Monday, April 21, 2014

STRICTLY BALLROOM-THE MUSICAL




The Pan Pacific Grand Prix
Thomas Lacey (Scott) - Phoebe Panaretos (Fran)
Photo: Jeff Busby
 Book:  Baz Luhmann and Craig Pearce
 Original Score and arrangements: Elliott Wheeler
Director: Baz Luhrmann
Set and Costume Designer: Catherine Martin
Choreographer: John O’Connell
Musical Supervisor: Max Lambert

 
Global Premiere reviewed by Bill Stephens

Following an unprecedented publicity blitz, the first night audience was expecting “Strictly Ballroom” to be spectacular.  They were not disappointed. From the moment you entered the theatre you knew you were in for a memorable theatrical experience.


Strictly Ballroom - Global Premiere
Photo: James Morgan
The auditorium of the Lyric Theatre has been transformed into a huge dance-hall with multi-colour lame seats and huge posters decorating the walls. It looks terrific. Smarmy JJ Silvers, (Mark Owen-Taylor) warms up the audience for the forthcoming dance competition, dividing them into sections which are given contestants to barrack for. Then the glittering curtains part to reveal a stunning riot of spangles, sequins, feathers and swirling ball-gowns.

Flashback
Drew Forsythe ( Doug Hastings) and ensemble
Photo: Douglas Kirkland
 
Catherine Martin’s costumes, topped with sky-high hairdos, are gorgeous and gaudy. So are her wonderfully detailed settings which magically break apart, dance with the action, and regroup in endless combinations.

Song follows song as we meet the various players and begin the familiar story of ballroom dance champion Scott Hastings (Thomas Lacey), who wants to change the dance rules, and ugly-duckling, Fran (Phoebe Panaretos) who’s just the girl to help him do it. Most of the audience seemed to be familiar with the movie, and as the musical follows the movie fairly closely, there were times where the audience were ahead of the plot, particularly when the plot was interrupted by an unfamiliar song.

“Love is in the Air”, “Perhaps, Perhaps, Perhaps, “Time after Time” and “Happy Feet” are all there, so is the “Blue Danube Waltz” and Bizet’s familiar  “Habanera”  (now with new lyrics about “A Life Lived in Fear”). There are also many new songs in various styles by a phalanx of composers, among them Eddie Perfect, Sia Furler, Dianne Warren,  Elliott Wheeler, Baz Luhrmann and Craig Pearce. These songs were presumably intended to advance the plot, but the lyrics were most often unintelligible, because of excessive amplification and brassy orchestrations. Hopefully a cast recording will reveal their lyrics.

"Time After Time"
Thomas Lacey (Scott Hastings) - Phoebe Panaretos (Fran) - Top
Drew Forsythe (Doug Hastings) - Bottom
Photo: Jeff Busby
 
There are many highlights in the show. Personal favourites include the lovely staging of “Time after Time” where Fran and Scott dance on the rooftop against a backdrop of a Hills Hoist clothes-line with Baz Luhrmann’s  ubiquitous Coca Cola neon sign trade-mark twinkling in the background, while below them, Scott’s father, Doug Hastings (a memorable characterisation by Drew Forsythe) dances alone with his own memories.  It’s a powerful and touching image.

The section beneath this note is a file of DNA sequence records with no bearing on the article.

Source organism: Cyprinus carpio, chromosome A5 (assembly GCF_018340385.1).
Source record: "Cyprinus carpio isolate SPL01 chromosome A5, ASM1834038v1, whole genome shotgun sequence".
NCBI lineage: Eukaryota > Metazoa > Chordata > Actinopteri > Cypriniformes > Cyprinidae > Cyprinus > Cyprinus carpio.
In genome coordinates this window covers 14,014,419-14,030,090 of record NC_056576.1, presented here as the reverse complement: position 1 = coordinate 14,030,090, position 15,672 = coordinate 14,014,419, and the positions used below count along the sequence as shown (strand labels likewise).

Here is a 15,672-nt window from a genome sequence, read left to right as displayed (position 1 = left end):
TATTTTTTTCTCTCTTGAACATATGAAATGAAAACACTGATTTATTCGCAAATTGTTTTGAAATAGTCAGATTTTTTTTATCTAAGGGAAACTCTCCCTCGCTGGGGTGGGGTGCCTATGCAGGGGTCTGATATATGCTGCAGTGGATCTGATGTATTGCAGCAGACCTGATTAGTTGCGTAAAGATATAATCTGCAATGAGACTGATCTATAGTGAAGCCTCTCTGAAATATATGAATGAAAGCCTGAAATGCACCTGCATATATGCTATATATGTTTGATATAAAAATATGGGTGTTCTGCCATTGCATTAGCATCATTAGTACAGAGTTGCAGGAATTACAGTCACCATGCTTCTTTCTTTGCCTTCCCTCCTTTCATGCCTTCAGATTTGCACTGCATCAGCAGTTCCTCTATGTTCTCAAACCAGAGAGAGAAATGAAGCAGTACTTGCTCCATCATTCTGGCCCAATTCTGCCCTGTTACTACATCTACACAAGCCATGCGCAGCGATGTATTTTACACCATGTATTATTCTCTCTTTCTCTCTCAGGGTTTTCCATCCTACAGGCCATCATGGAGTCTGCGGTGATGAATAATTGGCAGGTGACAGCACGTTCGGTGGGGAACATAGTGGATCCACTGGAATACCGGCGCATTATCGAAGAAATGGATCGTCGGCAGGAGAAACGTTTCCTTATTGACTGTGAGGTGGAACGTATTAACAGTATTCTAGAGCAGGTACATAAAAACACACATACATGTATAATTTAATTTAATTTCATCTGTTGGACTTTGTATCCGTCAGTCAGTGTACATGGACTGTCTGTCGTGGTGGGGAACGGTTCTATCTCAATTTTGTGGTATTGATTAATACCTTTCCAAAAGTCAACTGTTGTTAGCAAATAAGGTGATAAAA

Then there’s the truly exciting first act finale when Rico (Fernando Mira) with the support of Abuela (Natalie Gamsu, who steals every scene she is in) teach Scott the Paso Doble. 

Act One Finale
Phoebe Panaretos - Natalie Gamsu - Fernando Mira - Thomas Lacey
Photo: Douglas Kirkland
 
The low points include the time-wasting audience-participation scenes where audience members are brought up on stage.  

Strong performances abound, including those of Robert Grubb as the lugubrious Barry Fife, Heather Mitchell as Scott’s loud and over-wrought mother, Nadia Coyote drop-dead-gorgeous as Tina Sparkle, and Sophia Kato deliciously spiteful as Liz Holt.

"Love is in the Air"
Thomas Lacey (Scott Hastings) - Phoebe Panaretos (Fran)
Photo:Jeff Busby
Undeniably handsome, a terrific dancer and possessing a serviceable voice, Thomas Lacey surprisingly lacked the charisma necessary carry off the central role in a show of this size. Scott Hastings is a hugely demanding on-stage role. Hopefully Lacey will develop more presence as the season progresses.  
Phoebe Panaretos fared better as Fran. Following some unconvincing opening scenes and some unexpectedly dodgy notes in her songs, she quickly settled into a charming stage presence, although her dancing in the finale would certainly not have won her the competition.
Given that whole impetus of the story is to have Scott and Fran win the climactic Pan Pacific Grand Prix dance championship, the staging of this event proved a rather disappointing anti-climax, especially after all the razzle dazzle that had gone before. The show seemed to run out of new ideas at this point and despite the best efforts of the large cast, the ending seemed to fizzle into endless bows.

Doubtless over the next few months, Baz Luhrmann, clever director that he is, will continue to finesse this production, tweak some details, and maybe eliminate a song or two to expose the heart which is currently beating below the feathers and sequins.  
Meanwhile, despite the quibbles, “Strictly Ballroom”, is a must-see party show, spectacular to look at and delightfully entertaining.

Christina D'Agostino (Emily Waters)- Ryan Gonzales (Jonathan Drench)
Photo: Jeff Busby
 

         This review appears on the Australian Arts Review website  www.artsreview.com.au
 

 

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